But even with knowing that, I still had a problem; and that was Rose. If my protagonist was to be an adolescent - a girl my own age, or thereabouts - what was she going to be like?
I’d read a lot of heroines before that point, especially teenage heroines, and to my near-despair they all seemed to fall into one of three general plot arcs. There was the Ugly Duckling, the frizzy-haired, shy, bookish girl who was shown her inner (and ultimately outer) beauty by the boy she fell in love with; the Naïve Duckling, the adorable innocent who for various reasons had no idea about the world she lived in, but was eventually enlightened by the boy she fell in love with; and the Antisocial Duckling, the friendless loner who was slowly given the gift of social skills in the process of falling in love.
There was no one who was allowed to stay ugly, or unpopular; no one whose story didn’t involve her eventually becoming beautiful and socially acceptable and therefore okay. For me at thirteen - with frizzy hair and bad teeth, a relative unknown amongst my year group, academic but graceless, and with no prospects of turning into Anne Hathaway or Emma Watson any time soon - things seemed hopeless. I was condemned to be as the heroines were at the start of their stories: unattractive, untransformed.
Searching vainly for someone who was allowed to remain normal throughout their stories - a precedent, if you like, a sign that girls like me had been judged and not found wanting - produced no results. Fine. There weren’t any heroines like that? I would create one.
So Rose lost her beauty. She was relegated to a small group of friends, looked down on as a ‘psycho girl’ for her involvement in the Department, her father’s law-enforcement agency. And she couldn’t care less. Her popularity among her peer group was so far down her list of things to worry about that she only dealt with it when it became an actual threat to her wellbeing. She viewed puberty and adolescence as an ordeal, an annoyance that she would deal with for a few years, until she was old enough to become a full member of the Department and be shot of all of this.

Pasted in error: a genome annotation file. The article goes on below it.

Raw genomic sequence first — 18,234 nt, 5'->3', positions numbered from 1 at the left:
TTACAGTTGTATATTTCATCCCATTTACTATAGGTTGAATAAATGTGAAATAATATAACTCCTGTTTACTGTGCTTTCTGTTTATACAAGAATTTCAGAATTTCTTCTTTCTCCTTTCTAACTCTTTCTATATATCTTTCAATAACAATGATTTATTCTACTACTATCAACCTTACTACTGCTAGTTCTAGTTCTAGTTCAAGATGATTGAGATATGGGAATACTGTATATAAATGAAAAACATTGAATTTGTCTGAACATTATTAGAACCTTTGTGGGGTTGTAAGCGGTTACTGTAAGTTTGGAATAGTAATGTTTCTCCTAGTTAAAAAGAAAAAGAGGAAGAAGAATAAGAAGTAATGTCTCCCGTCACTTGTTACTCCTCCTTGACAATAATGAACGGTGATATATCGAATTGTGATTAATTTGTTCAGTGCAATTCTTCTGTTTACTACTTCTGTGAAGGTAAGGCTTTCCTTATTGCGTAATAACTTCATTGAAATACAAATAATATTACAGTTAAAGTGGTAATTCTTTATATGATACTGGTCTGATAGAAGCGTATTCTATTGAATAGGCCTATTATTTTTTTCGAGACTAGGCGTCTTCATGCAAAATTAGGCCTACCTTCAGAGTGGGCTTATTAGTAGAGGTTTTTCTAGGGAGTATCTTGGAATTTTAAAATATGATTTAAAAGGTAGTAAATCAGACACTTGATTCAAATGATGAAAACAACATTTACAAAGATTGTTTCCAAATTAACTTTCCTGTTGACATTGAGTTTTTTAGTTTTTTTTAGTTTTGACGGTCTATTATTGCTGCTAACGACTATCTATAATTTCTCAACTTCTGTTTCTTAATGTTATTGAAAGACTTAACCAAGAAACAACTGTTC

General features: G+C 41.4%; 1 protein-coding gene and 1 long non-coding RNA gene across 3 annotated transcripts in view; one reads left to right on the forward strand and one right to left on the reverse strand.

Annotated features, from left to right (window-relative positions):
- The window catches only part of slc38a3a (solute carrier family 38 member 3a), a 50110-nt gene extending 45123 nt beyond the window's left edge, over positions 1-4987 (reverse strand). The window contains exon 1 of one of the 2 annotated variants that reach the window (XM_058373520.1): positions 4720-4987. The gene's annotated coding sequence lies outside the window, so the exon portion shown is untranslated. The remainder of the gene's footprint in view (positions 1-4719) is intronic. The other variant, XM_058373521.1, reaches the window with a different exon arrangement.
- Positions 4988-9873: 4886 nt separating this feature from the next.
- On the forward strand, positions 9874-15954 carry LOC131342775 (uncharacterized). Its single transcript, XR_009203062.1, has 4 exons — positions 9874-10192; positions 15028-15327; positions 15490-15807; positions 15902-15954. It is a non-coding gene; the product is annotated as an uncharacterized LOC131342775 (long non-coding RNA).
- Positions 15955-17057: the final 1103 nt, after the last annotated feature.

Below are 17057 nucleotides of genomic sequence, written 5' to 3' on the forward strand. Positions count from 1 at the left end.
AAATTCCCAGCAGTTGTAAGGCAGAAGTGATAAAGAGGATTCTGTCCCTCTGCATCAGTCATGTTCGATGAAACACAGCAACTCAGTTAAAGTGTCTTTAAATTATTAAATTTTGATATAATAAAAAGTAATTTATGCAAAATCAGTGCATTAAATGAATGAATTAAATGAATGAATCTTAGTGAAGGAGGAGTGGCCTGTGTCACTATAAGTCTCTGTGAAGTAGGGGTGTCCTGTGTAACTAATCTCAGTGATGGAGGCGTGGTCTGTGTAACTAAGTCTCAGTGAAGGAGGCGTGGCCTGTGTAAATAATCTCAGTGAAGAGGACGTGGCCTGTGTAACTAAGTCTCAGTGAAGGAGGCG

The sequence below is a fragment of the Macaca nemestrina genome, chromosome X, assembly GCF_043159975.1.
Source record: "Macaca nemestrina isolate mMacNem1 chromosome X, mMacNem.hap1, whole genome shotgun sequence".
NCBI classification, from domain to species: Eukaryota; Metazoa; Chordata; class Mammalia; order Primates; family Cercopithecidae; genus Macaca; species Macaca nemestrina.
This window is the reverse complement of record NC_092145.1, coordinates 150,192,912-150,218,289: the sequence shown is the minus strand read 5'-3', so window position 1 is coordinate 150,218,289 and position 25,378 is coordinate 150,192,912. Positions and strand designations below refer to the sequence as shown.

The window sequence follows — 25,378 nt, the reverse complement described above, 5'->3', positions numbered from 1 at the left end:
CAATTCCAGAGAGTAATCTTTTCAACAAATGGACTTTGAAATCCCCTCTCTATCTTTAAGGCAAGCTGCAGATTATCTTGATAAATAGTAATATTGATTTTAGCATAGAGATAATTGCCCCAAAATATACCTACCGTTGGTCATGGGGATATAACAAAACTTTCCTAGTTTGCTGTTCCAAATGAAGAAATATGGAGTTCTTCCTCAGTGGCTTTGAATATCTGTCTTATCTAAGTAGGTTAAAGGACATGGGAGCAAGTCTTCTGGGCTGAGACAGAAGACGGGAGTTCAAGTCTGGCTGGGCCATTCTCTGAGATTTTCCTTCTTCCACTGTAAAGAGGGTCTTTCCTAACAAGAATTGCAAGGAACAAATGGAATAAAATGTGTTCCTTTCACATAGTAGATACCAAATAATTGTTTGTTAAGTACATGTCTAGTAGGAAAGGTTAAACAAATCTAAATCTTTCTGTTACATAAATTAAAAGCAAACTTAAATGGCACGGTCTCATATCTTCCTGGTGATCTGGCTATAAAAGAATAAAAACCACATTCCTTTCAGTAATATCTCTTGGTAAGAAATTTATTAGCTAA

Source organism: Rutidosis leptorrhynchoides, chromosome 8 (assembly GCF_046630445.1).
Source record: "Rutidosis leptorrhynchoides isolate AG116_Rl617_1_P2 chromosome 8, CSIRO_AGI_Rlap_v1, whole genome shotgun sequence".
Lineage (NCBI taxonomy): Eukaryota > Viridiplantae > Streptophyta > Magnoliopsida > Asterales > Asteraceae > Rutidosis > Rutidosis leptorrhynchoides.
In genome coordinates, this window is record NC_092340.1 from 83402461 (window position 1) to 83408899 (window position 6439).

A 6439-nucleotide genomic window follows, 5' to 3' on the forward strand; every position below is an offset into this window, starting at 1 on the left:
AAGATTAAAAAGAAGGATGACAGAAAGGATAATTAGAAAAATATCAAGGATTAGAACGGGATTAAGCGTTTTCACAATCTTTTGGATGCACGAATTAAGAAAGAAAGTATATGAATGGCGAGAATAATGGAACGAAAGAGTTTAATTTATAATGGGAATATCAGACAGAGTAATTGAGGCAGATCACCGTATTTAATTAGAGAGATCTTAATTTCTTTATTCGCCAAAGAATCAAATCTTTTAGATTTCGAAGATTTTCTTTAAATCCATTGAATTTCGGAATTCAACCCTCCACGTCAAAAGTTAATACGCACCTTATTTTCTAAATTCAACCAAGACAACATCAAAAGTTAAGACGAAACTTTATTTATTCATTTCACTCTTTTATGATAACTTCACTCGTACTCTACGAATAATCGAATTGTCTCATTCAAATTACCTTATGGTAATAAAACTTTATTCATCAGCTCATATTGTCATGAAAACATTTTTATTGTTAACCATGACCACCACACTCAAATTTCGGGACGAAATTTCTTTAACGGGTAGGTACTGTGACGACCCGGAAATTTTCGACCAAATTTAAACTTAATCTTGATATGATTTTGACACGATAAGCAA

(I should state for the record that I have the best group of friends in the world and I am very happy - I’ll repeat, in case my teachers are reading this - very happy at my school. But not everyone is that lucky.)
I never set out to write this story with an agenda. I set out to write it because I’d always wanted to, and in part - if I’m being completely honest - to see if I could. But the more I wrote, and the more it became apparent that it would, by some glorious and frankly bewildering miracle, actually have some readers, the more I realised that if I was lucky enough to have this platform I should probably attempt to do some good with it.
So I’ve tried to. I’ve tried to create a heroine that perhaps some unhappy, unattractive teenagers could see a part of themselves in, and have hope; to even out, as it were, the proportions of ugly ducks to swans in YA literature. And if there are any other writers in that genre reading this, I would just say: beautiful, popular teenage girls aren’t generally the kind to search desperately for characters like themselves in the books they read. But there are a lot of other girls out there who are looking for precedents, who need to see that the rest of the world thinks that it is okay to be like them. So when you’re writing your heroines, if you feel the urge to give them the blessings they deserve - confidence and admiration and beauty - you should know that there are a lot of people out there who would be much happier if you resisted it. Beautiful women already have screens and magazines and billboards; the written word may be the last refuge of the normal-looking teenager, and, for their sake, it should be kept that way.